Donnelly River (Western Australia)
Limestone cliff near the mouth of the river
|Main source||11.6 kilometres (7 mi) east of Yornup
333 metres (1,093 ft)
|River mouth||Southern Ocean
|Basin size||1,667 square kilometres (644 sq mi)|
|Length||151 kilometres (94 mi)|
The Donnelly River is a river in the South West of Western Australia. Its main tributaries are Barlee Brook and Carey Brook. The river runs primarily through state forest reserves, although 25 private landholdings are situated along the length of the river. Clearing of the catchment area is estimated at 20% with the land mostly being used for viticulture, horticulture, dairy, grazing and tourism.
The first European to sight the river was Lieutenant William Preston in 1831. The river was named by James Stirling, the Governor of Western Australia, in the 1830s after Admiral Sir Ross Donnelly, a friend of Stirling's father-in-law James Mangles MP. Bannister had stood in for Mangles at Stirling's wedding to Ellen Mangles.
The Donnelly is one of the few catchments left in the state that contains all of the region's endemic freshwater fishes. Native freshwater species include salamanderfish (Lepidogalaxias salamandroides), freshwater cobbler (Tandanus bostocki), western minnow (Galaxias occidentalis), western mud minnow (Galaxiella munda), black-stripe minnow (Galaxiella nigrostriata), western pygmy perch (Nannoperca vittata), Balston's pygmy perch (Nannatherina balstoni), nightfish (Bostockia porosa), and pouched lamprey (Geotria australis).
Many estuarine fish are found close to the mouth of the river, these include black bream (Acanthopagrus butcheri), flathead mullet (Mugil cephalus), yellow-eye mullet (Aldrichetta forsteri), Australian herring (Arripis georgianus), and freshwater cobbler (Tandanus bostocki).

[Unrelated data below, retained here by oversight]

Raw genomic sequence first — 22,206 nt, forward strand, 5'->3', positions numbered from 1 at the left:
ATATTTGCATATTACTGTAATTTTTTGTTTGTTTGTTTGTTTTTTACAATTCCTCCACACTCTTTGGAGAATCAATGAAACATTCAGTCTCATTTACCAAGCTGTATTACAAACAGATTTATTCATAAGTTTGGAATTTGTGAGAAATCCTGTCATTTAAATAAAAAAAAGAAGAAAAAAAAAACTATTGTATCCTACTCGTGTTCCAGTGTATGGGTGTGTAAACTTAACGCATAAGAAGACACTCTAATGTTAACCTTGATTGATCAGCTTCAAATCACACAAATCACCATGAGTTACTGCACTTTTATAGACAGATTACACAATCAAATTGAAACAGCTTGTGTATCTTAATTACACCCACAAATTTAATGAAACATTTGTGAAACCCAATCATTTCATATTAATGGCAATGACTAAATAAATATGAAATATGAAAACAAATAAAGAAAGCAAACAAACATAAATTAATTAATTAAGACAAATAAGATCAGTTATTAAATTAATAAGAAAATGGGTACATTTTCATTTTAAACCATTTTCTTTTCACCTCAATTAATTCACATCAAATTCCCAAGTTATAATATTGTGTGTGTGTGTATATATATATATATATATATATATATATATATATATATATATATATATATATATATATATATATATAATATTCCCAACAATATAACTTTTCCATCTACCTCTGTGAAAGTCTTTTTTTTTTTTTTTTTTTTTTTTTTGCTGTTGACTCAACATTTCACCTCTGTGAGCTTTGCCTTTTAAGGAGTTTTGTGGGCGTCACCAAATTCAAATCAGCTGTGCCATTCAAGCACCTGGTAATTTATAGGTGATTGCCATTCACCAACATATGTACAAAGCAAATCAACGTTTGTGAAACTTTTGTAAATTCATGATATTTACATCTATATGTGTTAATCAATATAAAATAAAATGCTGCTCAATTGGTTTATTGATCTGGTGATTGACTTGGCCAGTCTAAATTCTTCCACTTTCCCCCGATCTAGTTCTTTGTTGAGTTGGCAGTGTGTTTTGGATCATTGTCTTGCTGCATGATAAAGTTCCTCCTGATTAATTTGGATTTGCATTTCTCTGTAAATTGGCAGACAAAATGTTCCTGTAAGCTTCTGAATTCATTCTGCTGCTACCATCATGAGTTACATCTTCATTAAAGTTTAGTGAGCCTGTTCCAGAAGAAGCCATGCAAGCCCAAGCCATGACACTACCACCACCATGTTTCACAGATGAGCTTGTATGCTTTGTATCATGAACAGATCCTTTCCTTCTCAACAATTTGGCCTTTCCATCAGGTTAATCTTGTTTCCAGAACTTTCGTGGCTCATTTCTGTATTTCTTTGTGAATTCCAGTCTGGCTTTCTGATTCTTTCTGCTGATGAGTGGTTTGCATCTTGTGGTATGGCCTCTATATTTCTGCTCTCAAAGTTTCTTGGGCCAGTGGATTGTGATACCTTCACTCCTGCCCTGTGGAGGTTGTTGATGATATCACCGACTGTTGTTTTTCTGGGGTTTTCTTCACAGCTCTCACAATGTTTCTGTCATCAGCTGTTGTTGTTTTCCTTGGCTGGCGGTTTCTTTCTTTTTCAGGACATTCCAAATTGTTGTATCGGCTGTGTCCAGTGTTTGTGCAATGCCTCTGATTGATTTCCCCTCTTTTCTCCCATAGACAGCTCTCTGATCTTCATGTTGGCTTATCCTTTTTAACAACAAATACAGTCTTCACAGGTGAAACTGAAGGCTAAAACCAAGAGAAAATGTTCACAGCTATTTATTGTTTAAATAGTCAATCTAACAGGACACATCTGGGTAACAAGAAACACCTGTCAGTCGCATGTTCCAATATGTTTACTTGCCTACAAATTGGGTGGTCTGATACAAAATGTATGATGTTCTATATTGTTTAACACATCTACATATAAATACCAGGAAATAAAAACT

Several species have been introduced into the river, including eastern mosquitofish (Gambusia holbrooki), European perch (Perca fluviatilis), and rainbow trout (Oncorhynchus mykiss). The latter is the most common, being specifically introduced for angling purposes, with over 500,000 being stocked into the system between 1999 and 2004.
The river originates in an area of open jarrah-marri forest east of Yornup, between Bridgetown and Manjimup. The area contains an understorey composed of such species as bull banksia (Banksia grandis), sheoak (Allocasuarina fraseriana), snottygobble (Persoonia longifolia), prickly moses (Acacia pulchella), zamia palm (Macrozamia reidlei), balga (Xanthorrhoea preissii), and graceful grass tree (Xanthorrhoea gracilis).
The river then flows through a large area of tall karri forests. The understorey includes karri sheoak (Allocasuarina decussata), oakleaf thomasia (Thomasia quercifolia) and Western Australian peppermint (Agonis flexuosa).
Toward the coast the floral composition changes as the soils change to swampy flats and consolidated dunes. Species such as stout paperbark (Melaleuca preissiana), swamp paperbark (Melaleuca rhaphiophylla), yate (Eucalyptus cornuta), Warren River cedar (Taxandria juniperina), wonnich (Callistachys lanceolata), and various banksias start to dominate.
|Wikimedia Commons has media related to Donnelly River.|
- Munro, Jennifer (2006). Donnelly River Action Plan (pd). Manjimup, W.A.: Manjimup Land Conservation District Committee. ISBN 0-9802852-0-8. Retrieved 31 January 2016.
- "Context Report on Southwest Water Resources" (PDF). 2008. Archived from the original (PDF) on 6 September 2008. Retrieved 10 November 2008.
- Moore, George Fletcher (1834). Doyle, Martin, ed. Extracts from the letters and journals of George Fletcher Moore: Esq. now filling a judicial office at the Swan River Settlement. London: Orr and Smith. p. 235. Retrieved 31 January 2016.
- Statham-Drew, Pamela (2003). James Stirling: admiral and founding governor of Western Australia. Crawley, WA: University of Western Australia Press. p. 47. ISBN 1876268948.
- Western Australian Land Information Authority. "History of river names". Archived from the original on 16 February 2015. Retrieved 3 September 2011.
- "Fish Fauna of the Donnelly River, Western Australia" (PDF). 2006. Retrieved 10 November 2008.